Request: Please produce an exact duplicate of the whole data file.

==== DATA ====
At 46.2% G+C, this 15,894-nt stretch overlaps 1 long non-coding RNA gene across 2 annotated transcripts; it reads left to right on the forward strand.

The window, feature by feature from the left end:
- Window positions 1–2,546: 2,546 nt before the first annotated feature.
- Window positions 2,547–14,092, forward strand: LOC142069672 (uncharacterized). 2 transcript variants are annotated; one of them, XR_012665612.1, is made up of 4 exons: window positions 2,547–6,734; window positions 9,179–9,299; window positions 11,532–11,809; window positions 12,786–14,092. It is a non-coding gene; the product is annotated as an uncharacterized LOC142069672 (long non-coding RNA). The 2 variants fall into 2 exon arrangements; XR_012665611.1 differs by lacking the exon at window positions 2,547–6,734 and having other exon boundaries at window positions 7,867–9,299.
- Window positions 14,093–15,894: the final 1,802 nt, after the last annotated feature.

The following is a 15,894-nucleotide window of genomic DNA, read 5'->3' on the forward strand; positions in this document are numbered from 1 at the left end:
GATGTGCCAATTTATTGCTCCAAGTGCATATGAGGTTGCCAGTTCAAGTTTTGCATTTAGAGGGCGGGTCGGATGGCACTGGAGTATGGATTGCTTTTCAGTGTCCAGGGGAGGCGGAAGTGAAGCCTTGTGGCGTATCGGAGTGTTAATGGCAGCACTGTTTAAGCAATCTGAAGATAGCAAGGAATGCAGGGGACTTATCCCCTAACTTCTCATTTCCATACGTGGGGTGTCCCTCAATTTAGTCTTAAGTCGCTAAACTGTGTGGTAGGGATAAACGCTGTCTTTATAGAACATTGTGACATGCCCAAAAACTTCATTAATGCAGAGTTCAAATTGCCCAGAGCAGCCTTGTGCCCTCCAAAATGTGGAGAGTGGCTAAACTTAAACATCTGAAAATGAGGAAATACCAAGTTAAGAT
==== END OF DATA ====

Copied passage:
At 46.2% G+C, this 15,894-nt stretch overlaps 1 long non-coding RNA gene across 2 annotated transcripts; it reads left to right on the forward strand.

The window, feature by feature from the left end:
- Window positions 1–2,546: 2,546 nt before the first annotated feature.
- Window positions 2,547–14,092, forward strand: LOC142069672 (uncharacterized). 2 transcript variants are annotated; one of them, XR_012665612.1, is made up of 4 exons: window positions 2,547–6,734; window positions 9,179–9,299; window positions 11,532–11,809; window positions 12,786–14,092. It is a non-coding gene; the product is annotated as an uncharacterized LOC142069672 (long non-coding RNA). The 2 variants fall into 2 exon arrangements; XR_012665611.1 differs by lacking the exon at window positions 2,547–6,734 and having other exon boundaries at window positions 7,867–9,299.
- Window positions 14,093–15,894: the final 1,802 nt, after the last annotated feature.

The following is a 15,894-nucleotide window of genomic DNA, read 5'->3' on the forward strand; positions in this document are numbered from 1 at the left end:
GATGTGCCAATTTATTGCTCCAAGTGCATATGAGGTTGCCAGTTCAAGTTTTGCATTTAGAGGGCGGGTCGGATGGCACTGGAGTATGGATTGCTTTTCAGTGTCCAGGGGAGGCGGAAGTGAAGCCTTGTGGCGTATCGGAGTGTTAATGGCAGCACTGTTTAAGCAATCTGAAGATAGCAAGGAATGCAGGGGACTTATCCCCTAACTTCTCATTTCCATACGTGGGGTGTCCCTCAATTTAGTCTTAAGTCGCTAAACTGTGTGGTAGGGATAAACGCTGTCTTTATAGAACATTGTGACATGCCCAAAAACTTCATTAATGCAGAGTTCAAATTGCCCAGAGCAGCCTTGTGCCCTCCAAAATGTGGAGAGTGGCTAAACTTAAACATCTGAAAATGAGGAAATACCAAGTTAAGAT